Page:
Our Chaplains' Association was organized in March, 1863, at old ‘Round Oak’ church, in Caroline county, and our first care was to seek to increase the numbers and efficiency of the chaplains in the corps. A report of this first meeting, which I wrote for the Religious Herald at the time, will give the facts more accurately than I could now recall them:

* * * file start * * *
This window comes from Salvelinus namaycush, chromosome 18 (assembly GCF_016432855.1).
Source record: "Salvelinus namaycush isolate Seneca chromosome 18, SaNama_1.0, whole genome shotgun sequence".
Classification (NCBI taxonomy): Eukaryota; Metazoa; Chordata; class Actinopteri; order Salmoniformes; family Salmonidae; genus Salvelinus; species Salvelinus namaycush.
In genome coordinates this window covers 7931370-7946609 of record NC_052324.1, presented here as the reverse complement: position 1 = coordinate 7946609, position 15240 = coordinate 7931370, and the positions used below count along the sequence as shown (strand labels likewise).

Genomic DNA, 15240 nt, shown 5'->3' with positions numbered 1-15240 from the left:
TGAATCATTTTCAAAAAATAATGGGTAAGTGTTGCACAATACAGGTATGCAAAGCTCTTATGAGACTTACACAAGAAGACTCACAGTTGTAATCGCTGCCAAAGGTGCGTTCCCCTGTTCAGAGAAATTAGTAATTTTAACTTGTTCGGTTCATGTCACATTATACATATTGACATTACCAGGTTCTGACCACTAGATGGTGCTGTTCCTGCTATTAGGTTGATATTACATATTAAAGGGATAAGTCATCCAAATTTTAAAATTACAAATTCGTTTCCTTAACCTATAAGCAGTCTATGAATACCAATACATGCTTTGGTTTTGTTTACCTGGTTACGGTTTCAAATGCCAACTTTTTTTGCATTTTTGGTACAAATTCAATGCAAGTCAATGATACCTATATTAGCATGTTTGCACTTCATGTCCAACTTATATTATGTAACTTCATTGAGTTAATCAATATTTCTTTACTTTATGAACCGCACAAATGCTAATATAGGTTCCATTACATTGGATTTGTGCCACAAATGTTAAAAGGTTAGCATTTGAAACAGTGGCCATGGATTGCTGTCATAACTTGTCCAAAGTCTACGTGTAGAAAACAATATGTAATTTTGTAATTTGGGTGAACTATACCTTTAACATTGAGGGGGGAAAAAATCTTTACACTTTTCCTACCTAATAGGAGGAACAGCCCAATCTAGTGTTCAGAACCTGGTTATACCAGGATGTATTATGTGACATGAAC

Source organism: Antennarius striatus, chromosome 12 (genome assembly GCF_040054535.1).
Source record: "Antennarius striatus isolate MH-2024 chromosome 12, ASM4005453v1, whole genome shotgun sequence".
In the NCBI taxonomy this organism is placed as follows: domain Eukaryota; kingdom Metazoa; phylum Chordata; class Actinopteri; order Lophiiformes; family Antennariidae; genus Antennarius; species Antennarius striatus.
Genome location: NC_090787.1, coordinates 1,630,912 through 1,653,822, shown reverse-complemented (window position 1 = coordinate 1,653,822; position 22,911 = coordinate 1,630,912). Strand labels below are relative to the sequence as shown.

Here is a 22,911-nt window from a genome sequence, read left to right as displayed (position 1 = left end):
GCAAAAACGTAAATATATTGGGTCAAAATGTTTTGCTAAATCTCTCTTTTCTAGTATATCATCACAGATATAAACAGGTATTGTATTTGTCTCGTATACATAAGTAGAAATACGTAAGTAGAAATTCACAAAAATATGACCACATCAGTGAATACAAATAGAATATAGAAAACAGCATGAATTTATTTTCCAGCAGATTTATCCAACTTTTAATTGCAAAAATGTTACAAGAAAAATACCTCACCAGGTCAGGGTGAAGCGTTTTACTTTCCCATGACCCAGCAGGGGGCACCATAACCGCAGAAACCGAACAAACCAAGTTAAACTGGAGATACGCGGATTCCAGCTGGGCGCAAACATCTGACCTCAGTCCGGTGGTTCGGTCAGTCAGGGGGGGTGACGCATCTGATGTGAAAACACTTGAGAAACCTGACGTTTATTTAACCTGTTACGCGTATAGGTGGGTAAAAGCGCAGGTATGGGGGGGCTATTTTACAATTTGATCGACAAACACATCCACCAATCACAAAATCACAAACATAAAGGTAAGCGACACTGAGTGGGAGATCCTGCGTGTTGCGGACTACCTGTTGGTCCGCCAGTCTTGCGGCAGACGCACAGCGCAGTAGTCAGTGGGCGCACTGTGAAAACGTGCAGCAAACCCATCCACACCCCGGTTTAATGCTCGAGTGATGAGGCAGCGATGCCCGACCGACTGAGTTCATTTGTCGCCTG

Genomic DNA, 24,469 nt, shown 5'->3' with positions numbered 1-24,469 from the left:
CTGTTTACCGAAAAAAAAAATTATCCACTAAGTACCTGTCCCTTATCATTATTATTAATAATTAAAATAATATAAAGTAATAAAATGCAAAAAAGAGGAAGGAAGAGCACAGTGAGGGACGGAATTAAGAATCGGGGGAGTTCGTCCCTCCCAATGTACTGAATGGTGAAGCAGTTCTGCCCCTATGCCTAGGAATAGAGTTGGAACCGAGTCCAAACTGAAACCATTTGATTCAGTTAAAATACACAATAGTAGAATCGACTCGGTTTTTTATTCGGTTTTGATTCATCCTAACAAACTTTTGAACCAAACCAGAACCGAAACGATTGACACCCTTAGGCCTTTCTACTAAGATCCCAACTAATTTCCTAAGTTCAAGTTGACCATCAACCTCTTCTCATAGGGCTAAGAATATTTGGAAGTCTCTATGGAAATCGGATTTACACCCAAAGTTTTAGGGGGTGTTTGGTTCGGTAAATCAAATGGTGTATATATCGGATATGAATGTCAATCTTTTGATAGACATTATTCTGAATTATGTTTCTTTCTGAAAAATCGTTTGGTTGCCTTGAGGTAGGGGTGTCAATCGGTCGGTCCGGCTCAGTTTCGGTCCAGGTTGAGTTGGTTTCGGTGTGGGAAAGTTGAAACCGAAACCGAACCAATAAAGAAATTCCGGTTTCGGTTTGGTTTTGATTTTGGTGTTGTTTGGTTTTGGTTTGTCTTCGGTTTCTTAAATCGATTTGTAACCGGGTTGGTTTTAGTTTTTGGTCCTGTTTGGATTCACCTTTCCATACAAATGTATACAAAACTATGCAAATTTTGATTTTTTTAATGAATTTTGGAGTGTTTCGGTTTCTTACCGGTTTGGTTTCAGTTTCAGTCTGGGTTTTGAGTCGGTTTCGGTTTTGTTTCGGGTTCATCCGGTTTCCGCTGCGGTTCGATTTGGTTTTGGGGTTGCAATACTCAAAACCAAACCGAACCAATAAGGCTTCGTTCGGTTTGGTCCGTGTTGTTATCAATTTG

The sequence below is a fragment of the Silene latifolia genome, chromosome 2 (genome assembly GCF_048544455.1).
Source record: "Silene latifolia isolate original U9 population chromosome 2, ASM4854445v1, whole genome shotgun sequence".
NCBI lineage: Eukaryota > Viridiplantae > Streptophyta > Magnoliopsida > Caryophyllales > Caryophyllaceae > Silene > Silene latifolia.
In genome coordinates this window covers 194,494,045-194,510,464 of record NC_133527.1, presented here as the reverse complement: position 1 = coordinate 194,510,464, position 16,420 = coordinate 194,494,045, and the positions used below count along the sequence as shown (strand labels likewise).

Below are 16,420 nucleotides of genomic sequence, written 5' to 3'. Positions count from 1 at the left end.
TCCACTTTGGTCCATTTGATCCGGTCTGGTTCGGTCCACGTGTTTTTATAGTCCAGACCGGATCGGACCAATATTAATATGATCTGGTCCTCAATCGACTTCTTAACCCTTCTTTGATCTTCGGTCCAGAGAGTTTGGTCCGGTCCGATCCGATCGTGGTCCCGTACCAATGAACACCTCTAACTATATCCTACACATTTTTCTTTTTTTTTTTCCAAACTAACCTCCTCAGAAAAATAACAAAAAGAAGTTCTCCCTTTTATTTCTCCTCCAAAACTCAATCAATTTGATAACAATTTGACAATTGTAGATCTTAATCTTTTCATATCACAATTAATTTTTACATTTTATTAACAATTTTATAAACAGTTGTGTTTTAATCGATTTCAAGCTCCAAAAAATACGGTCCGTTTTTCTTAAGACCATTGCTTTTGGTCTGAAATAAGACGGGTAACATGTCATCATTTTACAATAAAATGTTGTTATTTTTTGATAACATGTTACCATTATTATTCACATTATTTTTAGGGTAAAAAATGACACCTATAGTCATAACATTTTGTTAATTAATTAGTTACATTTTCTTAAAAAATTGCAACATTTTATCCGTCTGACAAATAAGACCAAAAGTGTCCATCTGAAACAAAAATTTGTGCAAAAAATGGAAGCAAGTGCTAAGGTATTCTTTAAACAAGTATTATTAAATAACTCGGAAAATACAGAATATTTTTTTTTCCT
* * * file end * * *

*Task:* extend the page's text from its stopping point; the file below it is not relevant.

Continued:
The address and the efforts put forth were very effective, and the number of chaplains and missionaries was greatly increased, and the estimate put upon the value of the services of a faithful missionary was greatly enhanced, until even the most irreligious officers of the army were anxious to have the services of the faithful chaplain or missionary.  Dr. Leyburn gives the following from the letter of a distinguished gentleman: ‘There is a marked and perceptible difference between the morale of a regiment furnished with a good chaplain and one which has none. The men are more orderly, better contented, and really more efficient. Now and then I meet with an officer who appreciates all this, and even some irreligious colonels seek the co-operation of a good chaplain in their desire to render their regiments as efficient as possible.’ The denominations generally appointed some of their best men to enter the army as missionaries, and supplemented the scant salaries of the chaplains. It was reported in 1864 that ‘The Old School Presbyterians employed, the past Assembly-year , 130 missionaries and chaplains in our different armies; and contributions to that work fell little short of $80,000. These laborers reported, at the General Assembly, in its meeting at Charlotte, the conversion of 12,000 soldiers during the year.’ But the work of the chaplains and missionaries will further appear as our narrative proceeds, and it will be seen that we had an earnest, zealous, and faithful corps of laborers.